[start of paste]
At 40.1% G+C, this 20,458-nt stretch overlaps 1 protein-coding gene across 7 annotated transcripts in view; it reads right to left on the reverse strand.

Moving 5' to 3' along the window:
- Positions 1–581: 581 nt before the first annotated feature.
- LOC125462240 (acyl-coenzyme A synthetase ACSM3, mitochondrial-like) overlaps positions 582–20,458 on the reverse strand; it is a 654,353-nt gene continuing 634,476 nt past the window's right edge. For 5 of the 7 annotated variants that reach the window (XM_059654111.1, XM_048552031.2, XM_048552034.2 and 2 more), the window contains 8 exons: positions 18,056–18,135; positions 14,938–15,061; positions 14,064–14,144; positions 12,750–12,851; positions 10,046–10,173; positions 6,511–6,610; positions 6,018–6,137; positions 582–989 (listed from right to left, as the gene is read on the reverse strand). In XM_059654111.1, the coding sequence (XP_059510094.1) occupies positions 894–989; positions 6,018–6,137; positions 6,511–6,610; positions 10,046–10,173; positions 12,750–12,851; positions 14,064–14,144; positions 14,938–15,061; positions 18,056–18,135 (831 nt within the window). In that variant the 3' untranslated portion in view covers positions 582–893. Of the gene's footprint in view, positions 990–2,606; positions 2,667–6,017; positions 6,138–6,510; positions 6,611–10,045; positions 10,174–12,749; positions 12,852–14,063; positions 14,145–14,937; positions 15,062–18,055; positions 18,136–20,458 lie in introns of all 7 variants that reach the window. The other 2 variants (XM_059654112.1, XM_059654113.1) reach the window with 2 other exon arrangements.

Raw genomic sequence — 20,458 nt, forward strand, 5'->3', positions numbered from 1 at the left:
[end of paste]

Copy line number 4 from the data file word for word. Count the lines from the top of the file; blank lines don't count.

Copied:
- LOC125462240 (acyl-coenzyme A synthetase ACSM3, mitochondrial-like) overlaps positions 582–20,458 on the reverse strand; it is a 654,353-nt gene continuing 634,476 nt past the window's right edge. For 5 of the 7 annotated variants that reach the window (XM_059654111.1, XM_048552031.2, XM_048552034.2 and 2 more), the window contains 8 exons: positions 18,056–18,135; positions 14,938–15,061; positions 14,064–14,144; positions 12,750–12,851; positions 10,046–10,173; positions 6,511–6,610; positions 6,018–6,137; positions 582–989 (listed from right to left, as the gene is read on the reverse strand). In XM_059654111.1, the coding sequence (XP_059510094.1) occupies positions 894–989; positions 6,018–6,137; positions 6,511–6,610; positions 10,046–10,173; positions 12,750–12,851; positions 14,064–14,144; positions 14,938–15,061; positions 18,056–18,135 (831 nt within the window). In that variant the 3' untranslated portion in view covers positions 582–893. Of the gene's footprint in view, positions 990–2,606; positions 2,667–6,017; positions 6,138–6,510; positions 6,611–10,045; positions 10,174–12,749; positions 12,852–14,063; positions 14,145–14,937; positions 15,062–18,055; positions 18,136–20,458 lie in introns of all 7 variants that reach the window. The other 2 variants (XM_059654112.1, XM_059654113.1) reach the window with 2 other exon arrangements.